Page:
Displaying items by tag: USA
As temperatures reached 106F (41C) in Montana and Arizona, animals scorched their paws on blistering asphalt. Texas residents must limit cooking and cleaning to preserve the power grid in one of the most excruciating heat waves to hit the USA this early in the year. 40 million people are experiencing 100F (38C) temperatures, and 50 million are under excessive heat warnings. Across the south-west wildfires have spread, with lightning and gusty winds threatening to spark more. The extreme heat and drought complicate firefighters’ efforts to contain the blazes. Arizona’s large aerial firefighting tankers couldn’t fly due to high temperatures and diminished water supplies. Cooling and hydration stations have opened across the American west and the hottest months of the year are yet to come. Scientists say, ‘Climate change is a human engineered change; fire suppression is a human thing too. It is a result of our activities and decisions.’
President Joe Biden is launching a renewed effort to tackle crime in the US, as a series of major cities experience spikes in violent offences. Police departments define violent crime in slightly different ways, but the data usually includes murder, robbery, assault and rape. There were 25% more murders recorded in 2020 than the previous year. Major US cities have tended to follow the national trend in becoming safer since the 1990s, but some have recently seen a sharp rise in murders. Spikes in the biggest cities are a considerable concern to Biden's administration, with Chicago having the worst records for murders and a continuing upward trend in 2021. A rise in the number of shootings in many major cities runs parallel with the president's attempts to strengthen firearm regulations to combat gun violence. The administration hopes strong action now can stem the violence and prevent murders increasing further this summer.
Before talking in Geneva relations between the USA and Russia were at rock bottom. After talking, both presidents praised their talks but have made little concrete progress at the first such meeting since 2018. Disagreements were stated, said Joe Biden, but not in a hyperbolic way, and he said Russia did not want a new cold war. Vladimir Putin said Mr Biden was an experienced statesman and the two ‘spoke the same language’. They agreed to begin a dialogue on nuclear arms control and said they would return ambassadors to each other's capitals. However, there was little sign of agreement on cyber-security, Ukraine, or the fate of Russian opposition leader Alexei Navalny, who is currently serving a two-and-a-half-year sentence in a penal colony. Mr Biden said there would be ‘devastating consequences’ for Russia if Navalny died in prison. Mr Putin hinted at a possible deal on exchanging prisoners, saying he believed compromises could be found.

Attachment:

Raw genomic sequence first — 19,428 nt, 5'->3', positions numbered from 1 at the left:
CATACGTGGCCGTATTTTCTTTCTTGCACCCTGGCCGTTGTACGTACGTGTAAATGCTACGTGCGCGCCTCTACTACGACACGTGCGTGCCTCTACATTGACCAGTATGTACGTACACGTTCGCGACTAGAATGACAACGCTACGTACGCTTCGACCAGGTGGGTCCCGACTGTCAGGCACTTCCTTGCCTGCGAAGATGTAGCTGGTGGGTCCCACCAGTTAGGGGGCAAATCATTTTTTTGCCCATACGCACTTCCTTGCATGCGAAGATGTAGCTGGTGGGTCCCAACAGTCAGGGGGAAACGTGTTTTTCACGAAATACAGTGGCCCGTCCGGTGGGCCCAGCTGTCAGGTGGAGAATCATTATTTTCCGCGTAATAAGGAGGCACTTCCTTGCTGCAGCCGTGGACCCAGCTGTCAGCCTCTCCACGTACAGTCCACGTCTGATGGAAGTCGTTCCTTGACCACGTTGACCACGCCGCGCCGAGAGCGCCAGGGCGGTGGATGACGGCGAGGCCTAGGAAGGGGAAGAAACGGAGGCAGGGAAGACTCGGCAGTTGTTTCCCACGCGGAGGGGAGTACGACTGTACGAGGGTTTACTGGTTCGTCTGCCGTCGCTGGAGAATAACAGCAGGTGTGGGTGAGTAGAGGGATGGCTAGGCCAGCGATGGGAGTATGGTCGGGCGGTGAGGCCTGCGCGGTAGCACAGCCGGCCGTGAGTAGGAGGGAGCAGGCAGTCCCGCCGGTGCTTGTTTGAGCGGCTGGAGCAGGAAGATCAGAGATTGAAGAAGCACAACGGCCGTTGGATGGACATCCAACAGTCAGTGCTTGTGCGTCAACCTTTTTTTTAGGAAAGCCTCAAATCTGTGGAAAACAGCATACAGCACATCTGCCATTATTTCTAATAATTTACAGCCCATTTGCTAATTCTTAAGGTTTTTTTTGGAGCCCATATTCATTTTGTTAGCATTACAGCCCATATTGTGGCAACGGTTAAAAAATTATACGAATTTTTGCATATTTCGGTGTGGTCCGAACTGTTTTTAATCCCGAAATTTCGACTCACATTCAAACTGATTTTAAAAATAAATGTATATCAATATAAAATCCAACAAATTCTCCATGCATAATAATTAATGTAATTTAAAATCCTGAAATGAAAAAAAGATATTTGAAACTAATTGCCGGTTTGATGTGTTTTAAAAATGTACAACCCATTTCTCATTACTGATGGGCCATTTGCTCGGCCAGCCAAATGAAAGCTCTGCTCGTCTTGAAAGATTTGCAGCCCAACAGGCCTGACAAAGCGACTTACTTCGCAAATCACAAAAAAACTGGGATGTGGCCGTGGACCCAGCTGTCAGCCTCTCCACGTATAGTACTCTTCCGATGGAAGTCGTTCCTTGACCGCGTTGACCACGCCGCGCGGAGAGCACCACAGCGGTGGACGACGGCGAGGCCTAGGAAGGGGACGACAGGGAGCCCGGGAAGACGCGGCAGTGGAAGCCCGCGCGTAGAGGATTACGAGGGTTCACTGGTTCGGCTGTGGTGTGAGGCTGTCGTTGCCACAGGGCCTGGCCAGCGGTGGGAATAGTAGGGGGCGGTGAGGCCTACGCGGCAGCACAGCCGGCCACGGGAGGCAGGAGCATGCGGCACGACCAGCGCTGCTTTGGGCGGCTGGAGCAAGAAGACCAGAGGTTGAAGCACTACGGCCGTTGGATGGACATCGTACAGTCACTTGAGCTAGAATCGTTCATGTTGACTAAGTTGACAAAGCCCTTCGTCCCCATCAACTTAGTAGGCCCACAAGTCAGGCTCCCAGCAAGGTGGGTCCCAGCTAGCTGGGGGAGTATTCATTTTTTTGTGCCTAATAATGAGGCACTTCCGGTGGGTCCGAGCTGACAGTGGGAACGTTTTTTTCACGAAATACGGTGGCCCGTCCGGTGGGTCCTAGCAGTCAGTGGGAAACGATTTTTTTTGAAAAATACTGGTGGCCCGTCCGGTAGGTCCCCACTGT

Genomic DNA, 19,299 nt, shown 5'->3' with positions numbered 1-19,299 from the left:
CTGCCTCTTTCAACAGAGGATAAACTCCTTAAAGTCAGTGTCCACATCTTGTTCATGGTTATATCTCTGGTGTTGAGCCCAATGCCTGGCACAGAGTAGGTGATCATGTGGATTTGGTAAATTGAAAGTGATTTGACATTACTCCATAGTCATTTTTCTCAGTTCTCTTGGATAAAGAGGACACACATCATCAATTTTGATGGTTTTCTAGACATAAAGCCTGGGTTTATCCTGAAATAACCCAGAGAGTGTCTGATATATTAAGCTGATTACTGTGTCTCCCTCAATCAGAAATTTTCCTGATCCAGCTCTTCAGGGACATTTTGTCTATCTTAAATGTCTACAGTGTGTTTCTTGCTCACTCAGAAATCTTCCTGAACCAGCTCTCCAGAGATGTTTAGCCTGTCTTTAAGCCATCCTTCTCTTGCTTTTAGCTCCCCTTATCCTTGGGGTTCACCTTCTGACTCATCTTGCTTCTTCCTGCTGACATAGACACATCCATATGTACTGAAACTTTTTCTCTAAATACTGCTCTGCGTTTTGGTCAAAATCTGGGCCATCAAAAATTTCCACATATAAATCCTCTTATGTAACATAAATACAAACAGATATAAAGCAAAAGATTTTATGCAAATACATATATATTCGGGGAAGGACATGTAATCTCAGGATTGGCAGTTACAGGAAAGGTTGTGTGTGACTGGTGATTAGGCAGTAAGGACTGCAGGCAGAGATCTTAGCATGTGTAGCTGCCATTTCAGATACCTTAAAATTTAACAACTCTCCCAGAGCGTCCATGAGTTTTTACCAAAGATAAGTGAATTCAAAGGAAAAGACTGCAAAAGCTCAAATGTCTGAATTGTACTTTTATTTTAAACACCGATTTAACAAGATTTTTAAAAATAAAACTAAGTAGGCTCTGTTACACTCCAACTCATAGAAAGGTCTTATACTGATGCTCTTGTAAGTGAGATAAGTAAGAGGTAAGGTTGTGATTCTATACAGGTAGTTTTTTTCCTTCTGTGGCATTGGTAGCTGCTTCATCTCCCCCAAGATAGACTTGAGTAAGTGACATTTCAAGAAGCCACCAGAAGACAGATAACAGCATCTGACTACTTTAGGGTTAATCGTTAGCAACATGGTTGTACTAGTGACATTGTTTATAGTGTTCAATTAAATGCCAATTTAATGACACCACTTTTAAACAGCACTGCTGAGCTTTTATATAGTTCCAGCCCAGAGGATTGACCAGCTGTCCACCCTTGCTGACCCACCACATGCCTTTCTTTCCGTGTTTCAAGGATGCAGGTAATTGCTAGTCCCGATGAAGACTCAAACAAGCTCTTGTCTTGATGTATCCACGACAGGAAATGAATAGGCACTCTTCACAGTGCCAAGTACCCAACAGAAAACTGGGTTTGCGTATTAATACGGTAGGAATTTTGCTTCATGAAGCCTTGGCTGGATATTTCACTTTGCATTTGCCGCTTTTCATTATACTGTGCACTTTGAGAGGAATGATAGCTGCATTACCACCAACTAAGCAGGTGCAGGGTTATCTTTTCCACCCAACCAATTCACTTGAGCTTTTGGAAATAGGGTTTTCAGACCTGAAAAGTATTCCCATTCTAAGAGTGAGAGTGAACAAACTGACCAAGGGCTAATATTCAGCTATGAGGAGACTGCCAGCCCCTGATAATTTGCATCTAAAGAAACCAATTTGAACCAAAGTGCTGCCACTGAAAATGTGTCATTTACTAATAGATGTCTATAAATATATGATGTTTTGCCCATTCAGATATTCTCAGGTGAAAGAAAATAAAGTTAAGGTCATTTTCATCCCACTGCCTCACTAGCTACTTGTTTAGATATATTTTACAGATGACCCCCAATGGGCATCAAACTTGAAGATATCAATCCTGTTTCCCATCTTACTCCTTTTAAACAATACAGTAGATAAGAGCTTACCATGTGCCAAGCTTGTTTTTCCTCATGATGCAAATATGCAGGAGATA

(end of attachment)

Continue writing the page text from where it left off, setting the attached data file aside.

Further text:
Boris Johnson and Joe Biden met on 10 June. Joe Biden has Irish roots, and many believe Britain should not underestimate the strength of his feelings against tinkering with the Northern Ireland Protocol if it puts the Good Friday agreement in jeopardy. Boris Johnson wants to ‘tinker’, putting the agreement at risk. He was seen by many Americans as Britain's equivalent of Donald Trump, and indeed he was lavish in his praise of the former president. But British PMs need to get on with whoever is America’s president. Boris, from a privileged background, needs to get on with Joe, who is from a poor working-class background. The one thing the two men do have in common is that they both are Catholics: one is a practising believer, the other needs more practice.
US president Joe Biden and Russian president Putin will meet in Geneva on 16 June. They first met in 2011, when vice-president Biden told Putin, ‘I don’t think you have a soul.’ They clashed again in 2014, when Biden was tasked with bolstering Ukraine in the wake of its protests and pressuring Russia to scale back military interference in eastern Ukraine. Putin then pushed back against Biden and the strain of US policy he represented. In 2016 Putin had his intelligence services interfere with the US presidential election, hoping Donald Trump, once elected, might reverse Obama’s administration stance on Russia. In the ensuing years, Putin’s minions likely passed information or misinformation to Biden’s son Hunter, which Trump’s supporters eagerly received and did their best to deploy in the 2020 campaign. With so much jagged history between them, the meeting will be awkward at a personal level.